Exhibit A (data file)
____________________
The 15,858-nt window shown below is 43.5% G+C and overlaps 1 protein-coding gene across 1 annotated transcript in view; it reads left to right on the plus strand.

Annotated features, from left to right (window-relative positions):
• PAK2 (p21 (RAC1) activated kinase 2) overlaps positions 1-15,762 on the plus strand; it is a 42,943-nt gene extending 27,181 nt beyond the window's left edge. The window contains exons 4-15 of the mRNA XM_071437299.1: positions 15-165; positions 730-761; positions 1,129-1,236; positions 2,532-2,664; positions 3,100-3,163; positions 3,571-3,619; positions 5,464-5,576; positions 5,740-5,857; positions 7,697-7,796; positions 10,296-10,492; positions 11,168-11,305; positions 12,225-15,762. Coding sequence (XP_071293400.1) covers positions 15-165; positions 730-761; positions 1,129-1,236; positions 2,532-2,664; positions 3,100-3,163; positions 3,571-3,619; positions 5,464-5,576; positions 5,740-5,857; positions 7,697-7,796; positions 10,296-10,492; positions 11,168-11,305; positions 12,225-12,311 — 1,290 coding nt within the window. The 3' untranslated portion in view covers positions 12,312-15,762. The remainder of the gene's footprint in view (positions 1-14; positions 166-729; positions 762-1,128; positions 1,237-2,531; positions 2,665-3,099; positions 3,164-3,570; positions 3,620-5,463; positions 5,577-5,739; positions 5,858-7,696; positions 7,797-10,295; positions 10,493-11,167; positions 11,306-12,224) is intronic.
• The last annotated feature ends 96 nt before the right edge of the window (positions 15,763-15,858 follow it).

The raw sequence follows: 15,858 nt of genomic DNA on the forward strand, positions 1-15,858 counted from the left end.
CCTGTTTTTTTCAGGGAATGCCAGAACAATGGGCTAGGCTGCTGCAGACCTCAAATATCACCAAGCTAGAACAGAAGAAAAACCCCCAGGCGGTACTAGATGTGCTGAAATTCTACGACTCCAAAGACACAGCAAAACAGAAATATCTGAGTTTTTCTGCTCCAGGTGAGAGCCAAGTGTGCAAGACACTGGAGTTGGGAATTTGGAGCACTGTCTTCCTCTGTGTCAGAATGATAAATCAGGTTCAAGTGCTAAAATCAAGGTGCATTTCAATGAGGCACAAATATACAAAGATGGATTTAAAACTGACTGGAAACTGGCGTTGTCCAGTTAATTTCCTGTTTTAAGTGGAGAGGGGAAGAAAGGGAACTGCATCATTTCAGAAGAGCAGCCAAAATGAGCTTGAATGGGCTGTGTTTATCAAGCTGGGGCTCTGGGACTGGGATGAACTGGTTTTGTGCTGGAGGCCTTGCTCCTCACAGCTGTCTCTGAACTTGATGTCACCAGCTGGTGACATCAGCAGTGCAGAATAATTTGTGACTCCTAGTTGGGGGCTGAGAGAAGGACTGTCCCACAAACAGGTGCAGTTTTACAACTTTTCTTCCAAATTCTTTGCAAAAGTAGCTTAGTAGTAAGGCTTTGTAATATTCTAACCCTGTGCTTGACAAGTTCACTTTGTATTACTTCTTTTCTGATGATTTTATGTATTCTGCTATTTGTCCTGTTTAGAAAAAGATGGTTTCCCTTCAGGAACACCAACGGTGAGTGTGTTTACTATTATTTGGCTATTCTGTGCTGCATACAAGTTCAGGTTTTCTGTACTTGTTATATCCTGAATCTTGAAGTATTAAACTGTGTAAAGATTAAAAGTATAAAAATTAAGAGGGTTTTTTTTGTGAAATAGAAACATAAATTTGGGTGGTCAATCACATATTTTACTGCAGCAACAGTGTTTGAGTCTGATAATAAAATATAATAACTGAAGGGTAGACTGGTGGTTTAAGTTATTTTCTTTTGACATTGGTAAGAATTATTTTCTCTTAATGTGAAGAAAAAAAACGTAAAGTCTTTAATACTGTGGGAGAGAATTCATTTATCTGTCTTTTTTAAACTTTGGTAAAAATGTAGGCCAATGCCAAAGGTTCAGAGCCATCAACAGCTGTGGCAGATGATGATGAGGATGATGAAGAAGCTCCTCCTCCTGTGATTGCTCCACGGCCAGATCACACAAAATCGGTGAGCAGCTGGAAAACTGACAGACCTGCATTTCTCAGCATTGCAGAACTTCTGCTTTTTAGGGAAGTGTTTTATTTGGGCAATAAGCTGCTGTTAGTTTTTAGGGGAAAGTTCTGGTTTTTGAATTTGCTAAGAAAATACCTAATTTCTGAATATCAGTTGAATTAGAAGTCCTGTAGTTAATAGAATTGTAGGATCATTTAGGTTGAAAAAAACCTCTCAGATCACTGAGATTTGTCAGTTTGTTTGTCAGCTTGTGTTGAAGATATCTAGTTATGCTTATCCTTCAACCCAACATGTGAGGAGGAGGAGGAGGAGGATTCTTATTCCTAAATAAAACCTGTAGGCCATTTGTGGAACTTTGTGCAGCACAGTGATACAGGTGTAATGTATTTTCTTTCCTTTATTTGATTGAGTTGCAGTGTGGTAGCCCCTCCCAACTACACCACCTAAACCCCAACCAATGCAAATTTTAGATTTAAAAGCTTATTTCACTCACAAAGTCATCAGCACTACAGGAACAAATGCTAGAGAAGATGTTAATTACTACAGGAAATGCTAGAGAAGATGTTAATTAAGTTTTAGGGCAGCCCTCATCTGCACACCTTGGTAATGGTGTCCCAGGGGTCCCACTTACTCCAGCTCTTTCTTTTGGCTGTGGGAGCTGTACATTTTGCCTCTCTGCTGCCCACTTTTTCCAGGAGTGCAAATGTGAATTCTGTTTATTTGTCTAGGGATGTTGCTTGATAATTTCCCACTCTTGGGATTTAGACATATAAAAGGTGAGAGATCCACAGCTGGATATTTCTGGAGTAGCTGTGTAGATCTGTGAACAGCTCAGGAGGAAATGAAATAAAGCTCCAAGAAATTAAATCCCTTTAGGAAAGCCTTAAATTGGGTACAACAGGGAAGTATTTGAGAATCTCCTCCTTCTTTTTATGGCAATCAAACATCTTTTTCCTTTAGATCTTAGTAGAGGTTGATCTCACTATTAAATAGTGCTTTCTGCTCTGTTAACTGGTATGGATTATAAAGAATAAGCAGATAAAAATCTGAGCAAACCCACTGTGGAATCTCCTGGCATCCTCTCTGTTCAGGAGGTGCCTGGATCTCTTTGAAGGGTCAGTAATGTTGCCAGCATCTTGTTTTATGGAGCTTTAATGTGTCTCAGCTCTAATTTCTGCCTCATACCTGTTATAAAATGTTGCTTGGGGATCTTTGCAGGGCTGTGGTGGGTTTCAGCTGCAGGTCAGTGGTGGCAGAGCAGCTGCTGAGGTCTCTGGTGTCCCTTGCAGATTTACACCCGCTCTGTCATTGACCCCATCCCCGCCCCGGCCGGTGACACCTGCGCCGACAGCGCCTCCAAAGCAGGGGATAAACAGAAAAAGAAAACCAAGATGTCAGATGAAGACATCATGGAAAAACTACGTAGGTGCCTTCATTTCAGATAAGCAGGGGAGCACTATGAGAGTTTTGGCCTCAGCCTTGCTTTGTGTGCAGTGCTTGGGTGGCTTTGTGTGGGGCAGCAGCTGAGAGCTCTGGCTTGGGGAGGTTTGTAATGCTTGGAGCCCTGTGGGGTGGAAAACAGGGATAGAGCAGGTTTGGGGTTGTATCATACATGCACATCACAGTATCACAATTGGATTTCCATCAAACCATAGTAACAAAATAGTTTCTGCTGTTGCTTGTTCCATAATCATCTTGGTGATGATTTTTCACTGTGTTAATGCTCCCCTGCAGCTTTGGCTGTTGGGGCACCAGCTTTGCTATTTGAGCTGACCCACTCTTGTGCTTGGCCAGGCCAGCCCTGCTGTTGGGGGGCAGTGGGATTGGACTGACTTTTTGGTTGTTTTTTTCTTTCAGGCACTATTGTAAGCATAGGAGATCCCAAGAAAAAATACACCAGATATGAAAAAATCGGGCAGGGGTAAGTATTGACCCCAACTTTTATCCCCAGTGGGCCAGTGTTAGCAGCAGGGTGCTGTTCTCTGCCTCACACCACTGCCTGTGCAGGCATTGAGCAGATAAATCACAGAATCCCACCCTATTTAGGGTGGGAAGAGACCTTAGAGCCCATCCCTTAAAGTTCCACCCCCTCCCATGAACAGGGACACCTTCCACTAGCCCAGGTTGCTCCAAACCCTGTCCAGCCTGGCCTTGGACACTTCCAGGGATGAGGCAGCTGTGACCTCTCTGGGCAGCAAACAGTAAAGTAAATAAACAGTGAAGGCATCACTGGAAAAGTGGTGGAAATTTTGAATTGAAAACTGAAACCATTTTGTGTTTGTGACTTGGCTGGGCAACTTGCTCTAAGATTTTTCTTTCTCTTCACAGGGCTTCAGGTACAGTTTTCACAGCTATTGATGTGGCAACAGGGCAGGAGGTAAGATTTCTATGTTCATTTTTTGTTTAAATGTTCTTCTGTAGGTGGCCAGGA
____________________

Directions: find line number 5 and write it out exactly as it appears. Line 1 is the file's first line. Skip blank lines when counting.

The raw sequence follows: 15,858 nt of genomic DNA on the forward strand, positions 1-15,858 counted from the left end.